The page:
Strong's Notes: A season preview of the Portland Timbers, Part One

John Strong talks goal and defense in Part One

Rodney Wallace - 2011 Cascadia Summit vs. Seattle

Photo Credit: 
Photo by Craig Mitchelldyer

Editor’s Note: You’ve heard Timbers Broadcaster John Strong on the radio and internet calling games for the Portland side for some time now. Heading to training, traveling on the road with the team, and watching every pass, flick, save, and shot, he knows this team inside and out.

With the 2011 MLS season about to commence this Saturday in Colorado (6:00 p.m. PT on ROOT Sports (formerly Fox Soccer Northwest) and KXL 750), Strong gives an inside look at what the team will look like this year, the challenges it faces, and the outlook for the future.

In Part One, Strong breaks down the goalkeeping and defensive sectors of the team. Part Two will focus on the midfield and forwards.

I'm far from the first one to say this, but there are a few unifying characteristics in what is otherwise a pretty disparate Portland Timbers roster in 2011. There is no core, per se, no returning cadre of established veterans like other MLS teams, and the players themselves were assembled from a rich variety of sources and former homes. And yet, there is an overall picture coming together here.

Coach John Spencer has said that he wants youth, athleticism, and talent. While every coach ever has said that, we're starting to see now what he really means. The Timbers roster has youth, but also experience: even with so many players under the age of 25, most have at least one full season of MLS play under their belts, and all of the prospective starting XI saw regular playing time last year (barring major injury).

Yes, they're athletic, but unlike the way that is often interpreted in American soccer these days, that doesn't come at the expense of soccer skill. I once heard a coach make a distinction between "athlete" and "soccer player", the idea being that many of the "athletes" plying their trade in the sport lacked some of the technical skills those who lived soccer their entire lives might have picked up naturally. When you look up and down the roster, while you see many great athletes, I know coach Spencer also sees a lot of "soccer players".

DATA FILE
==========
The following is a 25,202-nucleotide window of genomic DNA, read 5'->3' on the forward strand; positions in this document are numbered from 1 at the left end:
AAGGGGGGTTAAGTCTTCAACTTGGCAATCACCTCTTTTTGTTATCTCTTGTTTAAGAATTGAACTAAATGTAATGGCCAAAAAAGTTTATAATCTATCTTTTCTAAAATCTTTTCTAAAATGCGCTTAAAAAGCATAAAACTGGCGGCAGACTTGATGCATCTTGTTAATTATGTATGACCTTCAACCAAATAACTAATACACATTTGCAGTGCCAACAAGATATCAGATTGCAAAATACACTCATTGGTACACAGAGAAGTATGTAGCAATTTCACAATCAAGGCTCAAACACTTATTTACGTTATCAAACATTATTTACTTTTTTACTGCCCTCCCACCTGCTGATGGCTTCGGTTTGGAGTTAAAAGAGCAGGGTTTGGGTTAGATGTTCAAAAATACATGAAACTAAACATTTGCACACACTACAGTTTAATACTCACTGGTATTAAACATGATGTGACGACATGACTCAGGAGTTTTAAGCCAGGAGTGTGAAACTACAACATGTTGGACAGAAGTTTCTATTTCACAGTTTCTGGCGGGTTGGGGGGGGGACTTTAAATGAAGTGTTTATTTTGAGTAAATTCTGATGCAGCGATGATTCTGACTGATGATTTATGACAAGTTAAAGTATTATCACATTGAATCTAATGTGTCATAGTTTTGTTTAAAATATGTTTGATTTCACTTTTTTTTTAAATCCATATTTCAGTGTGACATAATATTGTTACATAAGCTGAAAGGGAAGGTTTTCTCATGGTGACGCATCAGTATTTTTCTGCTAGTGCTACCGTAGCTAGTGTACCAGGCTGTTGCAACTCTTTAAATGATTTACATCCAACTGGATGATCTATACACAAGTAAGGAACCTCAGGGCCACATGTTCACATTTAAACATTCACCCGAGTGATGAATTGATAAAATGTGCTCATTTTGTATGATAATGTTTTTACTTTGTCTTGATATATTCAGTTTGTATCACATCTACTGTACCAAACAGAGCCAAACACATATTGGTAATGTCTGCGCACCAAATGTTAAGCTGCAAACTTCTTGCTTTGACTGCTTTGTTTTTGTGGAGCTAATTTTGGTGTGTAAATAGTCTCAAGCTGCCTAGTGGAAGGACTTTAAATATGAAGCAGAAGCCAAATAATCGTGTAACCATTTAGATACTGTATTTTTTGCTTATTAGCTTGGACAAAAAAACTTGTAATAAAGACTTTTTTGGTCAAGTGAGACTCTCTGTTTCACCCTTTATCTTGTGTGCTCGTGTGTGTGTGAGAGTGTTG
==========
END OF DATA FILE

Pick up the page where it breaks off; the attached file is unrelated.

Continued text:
Finally, talent, which would seem to be obvious for a team of players who made it into the professional ranks. But what I mean, and what Spencer was looking for, was the versatile talent that allows him to play different combinations, different formations, and have more depth than would at first appear. Midfielder Jeremy Hall is an option in defense, Ryan Pore has played forward, Steve Purdy was once a center back, Jack Jewsbury says he's played just about every position at some point in his college or pro career; even David Horst donned Troy Perkins' gloves in the last "Moustache Shootout." Each member of the team has a specific skillset and way they can be plugged into the machine, but isn't constricted to just one position. Let's see how it all comes together....

At the end of the day, as important as defensive players are, they don't win you games. They may help to hold onto a winning scoreline, they certainly keep you from losing; but they don't win games. That takes goals, and it takes both goalscorers and those who would create chances for those goalscorers. And that's coming up next.

Everyone I’ve talked to over the last year has said that for the Timbers to have success in their first year in MLS, they have to get it right at the back. Specifically, the Timbers have to have a goalkeeper they can rely on, and hopefully one who can be the calming, veteran presence this young team will need when the heat is turned up. Luckily, they seem to have found that in Troy Perkins.